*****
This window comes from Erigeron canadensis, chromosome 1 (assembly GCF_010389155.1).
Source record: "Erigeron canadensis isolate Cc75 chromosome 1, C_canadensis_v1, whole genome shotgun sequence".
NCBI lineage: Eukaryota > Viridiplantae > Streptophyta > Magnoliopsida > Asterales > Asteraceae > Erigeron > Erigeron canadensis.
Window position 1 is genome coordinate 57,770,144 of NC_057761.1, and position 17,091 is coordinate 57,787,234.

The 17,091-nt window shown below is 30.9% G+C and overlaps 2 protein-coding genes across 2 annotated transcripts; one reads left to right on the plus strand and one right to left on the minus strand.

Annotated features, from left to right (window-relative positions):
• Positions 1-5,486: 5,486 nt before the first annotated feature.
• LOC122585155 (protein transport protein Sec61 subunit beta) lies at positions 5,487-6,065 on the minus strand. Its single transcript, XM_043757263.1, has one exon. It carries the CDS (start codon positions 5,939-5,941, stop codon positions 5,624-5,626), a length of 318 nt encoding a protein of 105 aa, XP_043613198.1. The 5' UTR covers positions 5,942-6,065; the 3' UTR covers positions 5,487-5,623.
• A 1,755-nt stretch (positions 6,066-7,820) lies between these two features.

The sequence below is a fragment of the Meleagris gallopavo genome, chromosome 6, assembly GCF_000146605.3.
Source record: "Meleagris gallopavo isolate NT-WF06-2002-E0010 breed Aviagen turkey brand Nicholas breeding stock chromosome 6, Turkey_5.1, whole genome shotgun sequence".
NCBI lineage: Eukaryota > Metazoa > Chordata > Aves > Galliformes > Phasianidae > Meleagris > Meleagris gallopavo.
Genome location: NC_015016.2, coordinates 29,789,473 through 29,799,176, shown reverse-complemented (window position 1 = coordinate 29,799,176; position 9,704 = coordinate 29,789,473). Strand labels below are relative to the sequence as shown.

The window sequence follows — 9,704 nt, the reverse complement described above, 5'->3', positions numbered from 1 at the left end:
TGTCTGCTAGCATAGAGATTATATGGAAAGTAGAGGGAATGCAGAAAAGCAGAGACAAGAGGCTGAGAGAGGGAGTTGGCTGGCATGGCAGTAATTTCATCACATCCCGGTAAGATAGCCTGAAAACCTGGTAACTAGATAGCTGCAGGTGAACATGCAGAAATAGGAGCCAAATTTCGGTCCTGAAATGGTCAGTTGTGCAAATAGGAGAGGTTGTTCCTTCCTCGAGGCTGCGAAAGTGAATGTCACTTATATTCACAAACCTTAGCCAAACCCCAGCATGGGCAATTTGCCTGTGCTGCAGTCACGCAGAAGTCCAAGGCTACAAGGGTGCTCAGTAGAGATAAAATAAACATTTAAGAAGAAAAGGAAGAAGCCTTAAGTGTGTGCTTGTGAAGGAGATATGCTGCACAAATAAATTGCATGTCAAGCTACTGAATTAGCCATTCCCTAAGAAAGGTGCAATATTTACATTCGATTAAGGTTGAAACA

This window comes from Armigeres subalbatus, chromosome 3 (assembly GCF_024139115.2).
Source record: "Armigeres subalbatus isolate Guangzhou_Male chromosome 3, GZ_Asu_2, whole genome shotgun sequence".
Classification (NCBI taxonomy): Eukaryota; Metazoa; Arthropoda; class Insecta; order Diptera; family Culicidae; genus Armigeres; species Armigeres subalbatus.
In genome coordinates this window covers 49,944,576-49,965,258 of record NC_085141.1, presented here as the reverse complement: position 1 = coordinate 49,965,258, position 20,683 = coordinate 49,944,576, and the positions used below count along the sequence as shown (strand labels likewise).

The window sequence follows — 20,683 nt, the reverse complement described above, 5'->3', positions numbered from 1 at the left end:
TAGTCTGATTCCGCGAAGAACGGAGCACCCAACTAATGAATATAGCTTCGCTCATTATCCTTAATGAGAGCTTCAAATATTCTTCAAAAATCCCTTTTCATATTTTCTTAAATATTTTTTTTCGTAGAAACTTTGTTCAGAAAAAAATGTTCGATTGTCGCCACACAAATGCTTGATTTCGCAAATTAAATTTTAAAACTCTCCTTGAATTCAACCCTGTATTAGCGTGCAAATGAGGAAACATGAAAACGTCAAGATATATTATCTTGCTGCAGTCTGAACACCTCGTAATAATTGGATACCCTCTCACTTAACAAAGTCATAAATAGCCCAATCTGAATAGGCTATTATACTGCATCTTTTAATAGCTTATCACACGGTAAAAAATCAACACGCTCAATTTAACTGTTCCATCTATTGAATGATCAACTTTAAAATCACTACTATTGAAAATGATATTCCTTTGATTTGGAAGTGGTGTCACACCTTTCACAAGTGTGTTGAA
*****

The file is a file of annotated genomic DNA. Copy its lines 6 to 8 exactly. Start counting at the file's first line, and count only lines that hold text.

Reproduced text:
Annotated features, from left to right (window-relative positions):
• Positions 1-5,486: 5,486 nt before the first annotated feature.
• LOC122585155 (protein transport protein Sec61 subunit beta) lies at positions 5,487-6,065 on the minus strand. Its single transcript, XM_043757263.1, has one exon. It carries the CDS (start codon positions 5,939-5,941, stop codon positions 5,624-5,626), a length of 318 nt encoding a protein of 105 aa, XP_043613198.1. The 5' UTR covers positions 5,942-6,065; the 3' UTR covers positions 5,487-5,623.